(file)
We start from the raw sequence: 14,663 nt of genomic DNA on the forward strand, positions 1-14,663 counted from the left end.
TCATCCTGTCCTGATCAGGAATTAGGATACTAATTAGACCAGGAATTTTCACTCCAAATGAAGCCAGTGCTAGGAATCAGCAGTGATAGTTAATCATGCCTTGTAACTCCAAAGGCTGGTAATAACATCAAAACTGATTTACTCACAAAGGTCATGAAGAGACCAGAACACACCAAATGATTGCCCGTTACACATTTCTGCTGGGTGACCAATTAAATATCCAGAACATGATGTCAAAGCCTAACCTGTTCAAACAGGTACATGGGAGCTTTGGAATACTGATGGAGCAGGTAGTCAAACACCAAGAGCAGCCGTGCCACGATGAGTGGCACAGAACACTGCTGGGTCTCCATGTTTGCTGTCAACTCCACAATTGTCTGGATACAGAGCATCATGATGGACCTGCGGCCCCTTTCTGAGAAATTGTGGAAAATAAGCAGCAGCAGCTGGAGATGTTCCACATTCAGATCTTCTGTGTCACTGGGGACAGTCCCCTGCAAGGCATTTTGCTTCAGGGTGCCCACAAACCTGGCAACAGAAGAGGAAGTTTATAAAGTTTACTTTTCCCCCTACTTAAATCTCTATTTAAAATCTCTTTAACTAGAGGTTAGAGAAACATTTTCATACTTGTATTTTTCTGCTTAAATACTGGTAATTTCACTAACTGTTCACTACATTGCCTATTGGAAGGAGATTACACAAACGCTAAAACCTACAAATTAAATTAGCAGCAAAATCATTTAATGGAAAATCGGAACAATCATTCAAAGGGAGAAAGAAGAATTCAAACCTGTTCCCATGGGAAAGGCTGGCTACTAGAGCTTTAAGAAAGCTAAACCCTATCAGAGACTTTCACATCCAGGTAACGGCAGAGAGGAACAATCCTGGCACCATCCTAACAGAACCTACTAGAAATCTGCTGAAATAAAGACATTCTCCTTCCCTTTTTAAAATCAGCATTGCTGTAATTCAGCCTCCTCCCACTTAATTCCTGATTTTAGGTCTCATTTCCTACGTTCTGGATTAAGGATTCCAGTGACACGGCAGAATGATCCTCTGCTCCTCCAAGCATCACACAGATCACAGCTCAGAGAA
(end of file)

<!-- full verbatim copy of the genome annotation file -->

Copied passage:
We start from the raw sequence: 14,663 nt of genomic DNA on the forward strand, positions 1-14,663 counted from the left end.
TCATCCTGTCCTGATCAGGAATTAGGATACTAATTAGACCAGGAATTTTCACTCCAAATGAAGCCAGTGCTAGGAATCAGCAGTGATAGTTAATCATGCCTTGTAACTCCAAAGGCTGGTAATAACATCAAAACTGATTTACTCACAAAGGTCATGAAGAGACCAGAACACACCAAATGATTGCCCGTTACACATTTCTGCTGGGTGACCAATTAAATATCCAGAACATGATGTCAAAGCCTAACCTGTTCAAACAGGTACATGGGAGCTTTGGAATACTGATGGAGCAGGTAGTCAAACACCAAGAGCAGCCGTGCCACGATGAGTGGCACAGAACACTGCTGGGTCTCCATGTTTGCTGTCAACTCCACAATTGTCTGGATACAGAGCATCATGATGGACCTGCGGCCCCTTTCTGAGAAATTGTGGAAAATAAGCAGCAGCAGCTGGAGATGTTCCACATTCAGATCTTCTGTGTCACTGGGGACAGTCCCCTGCAAGGCATTTTGCTTCAGGGTGCCCACAAACCTGGCAACAGAAGAGGAAGTTTATAAAGTTTACTTTTCCCCCTACTTAAATCTCTATTTAAAATCTCTTTAACTAGAGGTTAGAGAAACATTTTCATACTTGTATTTTTCTGCTTAAATACTGGTAATTTCACTAACTGTTCACTACATTGCCTATTGGAAGGAGATTACACAAACGCTAAAACCTACAAATTAAATTAGCAGCAAAATCATTTAATGGAAAATCGGAACAATCATTCAAAGGGAGAAAGAAGAATTCAAACCTGTTCCCATGGGAAAGGCTGGCTACTAGAGCTTTAAGAAAGCTAAACCCTATCAGAGACTTTCACATCCAGGTAACGGCAGAGAGGAACAATCCTGGCACCATCCTAACAGAACCTACTAGAAATCTGCTGAAATAAAGACATTCTCCTTCCCTTTTTAAAATCAGCATTGCTGTAATTCAGCCTCCTCCCACTTAATTCCTGATTTTAGGTCTCATTTCCTACGTTCTGGATTAAGGATTCCAGTGACACGGCAGAATGATCCTCTGCTCCTCCAAGCATCACACAGATCACAGCTCAGAGAA